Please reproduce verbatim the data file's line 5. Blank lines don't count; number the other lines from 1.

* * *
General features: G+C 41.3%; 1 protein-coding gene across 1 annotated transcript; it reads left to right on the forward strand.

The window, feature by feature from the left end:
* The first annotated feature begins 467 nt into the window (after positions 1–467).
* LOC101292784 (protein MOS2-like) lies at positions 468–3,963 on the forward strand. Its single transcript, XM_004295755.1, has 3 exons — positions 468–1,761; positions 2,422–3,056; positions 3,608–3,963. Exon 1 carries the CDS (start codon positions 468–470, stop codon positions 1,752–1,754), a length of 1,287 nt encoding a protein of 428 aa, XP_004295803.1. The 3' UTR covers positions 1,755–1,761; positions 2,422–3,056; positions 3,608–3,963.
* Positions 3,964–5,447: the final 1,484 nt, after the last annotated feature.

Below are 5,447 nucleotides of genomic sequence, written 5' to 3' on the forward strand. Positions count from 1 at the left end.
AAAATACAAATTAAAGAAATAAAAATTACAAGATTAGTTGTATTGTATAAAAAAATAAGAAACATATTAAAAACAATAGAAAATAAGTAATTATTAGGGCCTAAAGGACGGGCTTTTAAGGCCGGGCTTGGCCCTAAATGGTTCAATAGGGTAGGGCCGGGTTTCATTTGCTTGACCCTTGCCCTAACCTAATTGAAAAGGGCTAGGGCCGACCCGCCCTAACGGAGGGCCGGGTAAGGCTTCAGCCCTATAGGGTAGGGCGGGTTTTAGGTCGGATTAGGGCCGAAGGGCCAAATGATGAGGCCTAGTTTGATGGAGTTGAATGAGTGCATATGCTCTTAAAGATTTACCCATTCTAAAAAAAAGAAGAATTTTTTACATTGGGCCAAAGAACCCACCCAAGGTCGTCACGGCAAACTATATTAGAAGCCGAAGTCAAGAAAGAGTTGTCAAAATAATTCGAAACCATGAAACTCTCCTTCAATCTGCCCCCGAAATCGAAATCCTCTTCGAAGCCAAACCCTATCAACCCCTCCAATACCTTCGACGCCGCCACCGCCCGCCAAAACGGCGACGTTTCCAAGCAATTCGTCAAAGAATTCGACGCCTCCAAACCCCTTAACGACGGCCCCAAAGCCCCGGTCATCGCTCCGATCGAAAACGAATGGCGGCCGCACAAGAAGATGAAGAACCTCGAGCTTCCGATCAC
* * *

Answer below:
* Positions 3,964–5,447: the final 1,484 nt, after the last annotated feature.